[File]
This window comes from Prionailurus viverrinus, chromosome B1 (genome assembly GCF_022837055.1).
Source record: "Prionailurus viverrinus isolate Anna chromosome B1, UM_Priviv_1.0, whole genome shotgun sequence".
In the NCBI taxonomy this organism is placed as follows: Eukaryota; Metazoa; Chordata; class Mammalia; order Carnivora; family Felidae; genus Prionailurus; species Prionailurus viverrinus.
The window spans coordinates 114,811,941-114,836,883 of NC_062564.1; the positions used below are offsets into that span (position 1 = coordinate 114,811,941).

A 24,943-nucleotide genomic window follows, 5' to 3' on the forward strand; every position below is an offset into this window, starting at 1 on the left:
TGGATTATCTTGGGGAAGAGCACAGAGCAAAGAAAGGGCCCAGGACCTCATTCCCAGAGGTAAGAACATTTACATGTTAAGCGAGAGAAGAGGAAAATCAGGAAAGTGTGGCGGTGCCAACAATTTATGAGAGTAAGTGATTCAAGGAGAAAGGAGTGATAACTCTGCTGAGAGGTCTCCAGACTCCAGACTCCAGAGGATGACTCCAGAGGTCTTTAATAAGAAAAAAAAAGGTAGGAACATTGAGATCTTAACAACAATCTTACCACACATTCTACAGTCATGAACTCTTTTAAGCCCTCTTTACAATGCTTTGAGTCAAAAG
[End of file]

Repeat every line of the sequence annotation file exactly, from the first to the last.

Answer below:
This window comes from Prionailurus viverrinus, chromosome B1 (genome assembly GCF_022837055.1).
Source record: "Prionailurus viverrinus isolate Anna chromosome B1, UM_Priviv_1.0, whole genome shotgun sequence".
In the NCBI taxonomy this organism is placed as follows: Eukaryota; Metazoa; Chordata; class Mammalia; order Carnivora; family Felidae; genus Prionailurus; species Prionailurus viverrinus.
The window spans coordinates 114,811,941-114,836,883 of NC_062564.1; the positions used below are offsets into that span (position 1 = coordinate 114,811,941).

A 24,943-nucleotide genomic window follows, 5' to 3' on the forward strand; every position below is an offset into this window, starting at 1 on the left:
TGGATTATCTTGGGGAAGAGCACAGAGCAAAGAAAGGGCCCAGGACCTCATTCCCAGAGGTAAGAACATTTACATGTTAAGCGAGAGAAGAGGAAAATCAGGAAAGTGTGGCGGTGCCAACAATTTATGAGAGTAAGTGATTCAAGGAGAAAGGAGTGATAACTCTGCTGAGAGGTCTCCAGACTCCAGACTCCAGAGGATGACTCCAGAGGTCTTTAATAAGAAAAAAAAAGGTAGGAACATTGAGATCTTAACAACAATCTTACCACACATTCTACAGTCATGAACTCTTTTAAGCCCTCTTTACAATGCTTTGAGTCAAAAG